Featured in Android Weekly #614 and Kotlin Weekly #398

As Android developers, now and then, we may have to investigate or analyze the Gradle dependencies we are using. Whether we are trying to find out which versions of libraries we are using, or we are trying to find out where one - perhaps unusual dependency is coming from, we may end up needing this knowledge.

A short story. Recently, leak canary - which we use to detect memory leaks - was found to be deactivated in our project. Upon investigating, I found that it was deactivated because a test dependency was accidentally added to the classpath of our debug builds. So, I had to investigate to find out what test dependency is there, and how it got there.

In this post, I will share some tips that can help you analyze our Gradle dependencies and debug them too.

Analyzing the configurations

First, to analyze the dependencies, one needs to know which kinds of dependencies one is looking for. We can do this by trying to understand how exactly the dependencies are declared - and that determines how they end up in the classpath. In other words, we need to know the configurations.

Configurations are a way for you to tell Gradle how exactly to package these dependencies to achieve the final output. Some dependencies might be used only in compile time, while some are needed both in compile time and runtime. Some might even have special behaviors, or relations to plugins like kapt and ksp, or only available in certain source sets - like tests.

As described in Google’s guide to declaring dependencies, some of the officially supported configurations include api, implementation, compileOnly, runtimeOnly among others.

In version 7.5 and above, Gradle provides a ResolvableConfigurationsTask task that reports all the configurations that can be resolved within your project. The task is run as indicated below.

./gradlew :app:resolvableConfigurations

app here can be replaced with whichever Gradle module you are interested in seeing.

The report is printed to the command line, and as a result, I often like to pipe the output of the command to a file, so that I can open and search properly. You can do that by running ./gradlew :app:resolvableConfigurations > conf.txt.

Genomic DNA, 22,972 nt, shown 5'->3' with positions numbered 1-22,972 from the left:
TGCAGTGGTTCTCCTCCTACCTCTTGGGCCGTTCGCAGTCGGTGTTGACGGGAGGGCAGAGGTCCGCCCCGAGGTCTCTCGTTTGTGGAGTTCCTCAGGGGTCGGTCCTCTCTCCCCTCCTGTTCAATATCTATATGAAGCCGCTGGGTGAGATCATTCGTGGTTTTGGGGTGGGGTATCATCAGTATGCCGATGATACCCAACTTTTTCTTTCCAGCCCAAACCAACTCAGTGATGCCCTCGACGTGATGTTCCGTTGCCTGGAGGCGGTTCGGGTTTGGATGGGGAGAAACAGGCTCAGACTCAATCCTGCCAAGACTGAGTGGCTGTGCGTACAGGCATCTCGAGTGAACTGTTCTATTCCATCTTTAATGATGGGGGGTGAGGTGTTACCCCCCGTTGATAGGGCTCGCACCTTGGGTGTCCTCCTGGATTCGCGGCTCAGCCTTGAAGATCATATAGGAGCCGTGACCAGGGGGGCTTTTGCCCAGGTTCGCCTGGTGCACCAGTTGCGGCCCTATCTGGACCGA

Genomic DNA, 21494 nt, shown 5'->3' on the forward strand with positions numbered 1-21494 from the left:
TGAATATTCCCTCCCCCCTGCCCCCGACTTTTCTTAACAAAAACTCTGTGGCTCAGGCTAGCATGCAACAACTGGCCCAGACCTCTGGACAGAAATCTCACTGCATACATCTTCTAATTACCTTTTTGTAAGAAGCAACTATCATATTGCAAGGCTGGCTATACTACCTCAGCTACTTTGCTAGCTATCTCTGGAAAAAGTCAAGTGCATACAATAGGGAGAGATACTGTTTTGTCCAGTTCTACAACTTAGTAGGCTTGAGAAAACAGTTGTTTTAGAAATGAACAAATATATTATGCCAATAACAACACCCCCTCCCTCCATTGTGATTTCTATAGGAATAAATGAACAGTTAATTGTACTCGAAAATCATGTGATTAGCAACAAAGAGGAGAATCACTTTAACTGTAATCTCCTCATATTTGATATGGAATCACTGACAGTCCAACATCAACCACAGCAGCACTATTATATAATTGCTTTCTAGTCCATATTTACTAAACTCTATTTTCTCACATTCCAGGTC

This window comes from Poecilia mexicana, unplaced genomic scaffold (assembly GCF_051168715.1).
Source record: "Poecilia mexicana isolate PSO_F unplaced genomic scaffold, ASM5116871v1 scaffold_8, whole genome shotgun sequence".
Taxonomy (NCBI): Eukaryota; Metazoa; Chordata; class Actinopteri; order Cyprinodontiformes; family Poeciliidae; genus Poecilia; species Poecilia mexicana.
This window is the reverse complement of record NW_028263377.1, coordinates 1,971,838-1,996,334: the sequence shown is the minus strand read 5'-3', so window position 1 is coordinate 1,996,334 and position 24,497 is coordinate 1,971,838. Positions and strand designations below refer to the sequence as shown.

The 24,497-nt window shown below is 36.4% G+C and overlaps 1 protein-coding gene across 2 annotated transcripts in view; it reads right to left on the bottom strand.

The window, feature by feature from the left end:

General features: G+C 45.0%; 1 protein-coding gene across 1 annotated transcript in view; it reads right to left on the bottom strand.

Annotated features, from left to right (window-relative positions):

The report prints all the configurations, including their names, attributes, and other configurations they extend. One of such configurations (debugCompileClasspath) is shown below:

Configuration debugCompileClasspath
Compile classpath for compilation 'debug' (target  (androidJvm)).

    - com.android.build.api.attributes.AgpVersionAttr = 7.4.2
    - com.android.build.api.attributes.BuildTypeAttr  = debug
    - org.gradle.jvm.environment                      = android
    - org.gradle.usage                                = java-api
    - org.jetbrains.kotlin.platform.type              = androidJvm
Extended Configurations
    - compileOnly
    - debugCompileOnly
    - debugImplementation
    - implementation


The compile classpath is typically what you are interested in if you are trying to find out which dependencies are compiled with the app - so you can check the compile classpath for each of your build types and product flavor combinations.

Okay. Now, we have identified the configuration which we want to investigate. Let’s proceed to check which dependencies are available in that configuration.

Analyzing dependencies

To analyze the dependencies, there are two tasks we can use. The dependency and the dependencyInsights tasks.

The dependency task takes a parameter --configuration which tells Gradle which configuration’s dependencies you are interested in. An example of the run is:

./gradlew :app:dependencies --configuration debugCompileClasspath

The command above prints out all the dependencies applied in the debugCompileClasspath configuration - i.e., all the dependencies that are packaged into the debug build. The output of the command looks something like this:

Project ':android:app'

debugCompileClasspath - Compile classpath for compilation 'debug' (target  (androidJvm)).
+--- org.jetbrains.kotlin:kotlin-stdlib:1.7.20 (*)
+--- org.jetbrains.kotlinx:kotlinx-coroutines-android:1.6.4 (*)
+--- org.jetbrains.kotlinx:kotlinx-coroutines-core:1.6.4 (*)
+--- io.arrow-kt:arrow-core:0.8.1
|    +--- org.jetbrains.kotlin:kotlin-stdlib-jdk7:1.3.0 -> 1.7.10 (*)
|    \--- io.arrow-kt:arrow-annotations:0.8.1
|         +--- org.jetbrains.kotlin:kotlin-stdlib:1.3.0 -> 1.7.20 (*)
|         \--- io.kindedj:kindedj:1.1.0
+--- androidx.compose:compose-bom:2022.12.00

On the other hand, if we already know which dependency we are looking for, we can use the dependencyInsight task and specify the group:name or a part of the dependency name. For example, to find out information about the arrow-kt dependency above, we can run:

./gradlew -q app:dependencyInsight --configuration debugCompileClasspath  --dependency arrow-kt


The approaches described above have proven to be immensely helpful in debugging and analyzing dependencies in my projects. I can determine which configurations exist in my project, and with that information, I can explore the dependencies in that configuration.

With these commands, I was able to pinpoint which dependency caused our leak canary to be deactivated and provided a fix.

I imagine that there are additional use cases like investigating a transitive dependency, or in case of version conflicts, finding out how the conflict is resolved and which version supersedes the other, to mention a few.

Thank you for reading. I hope this was helpful or informative in some way.

For more reading about Gradle dependencies, you can have a look at the following resources: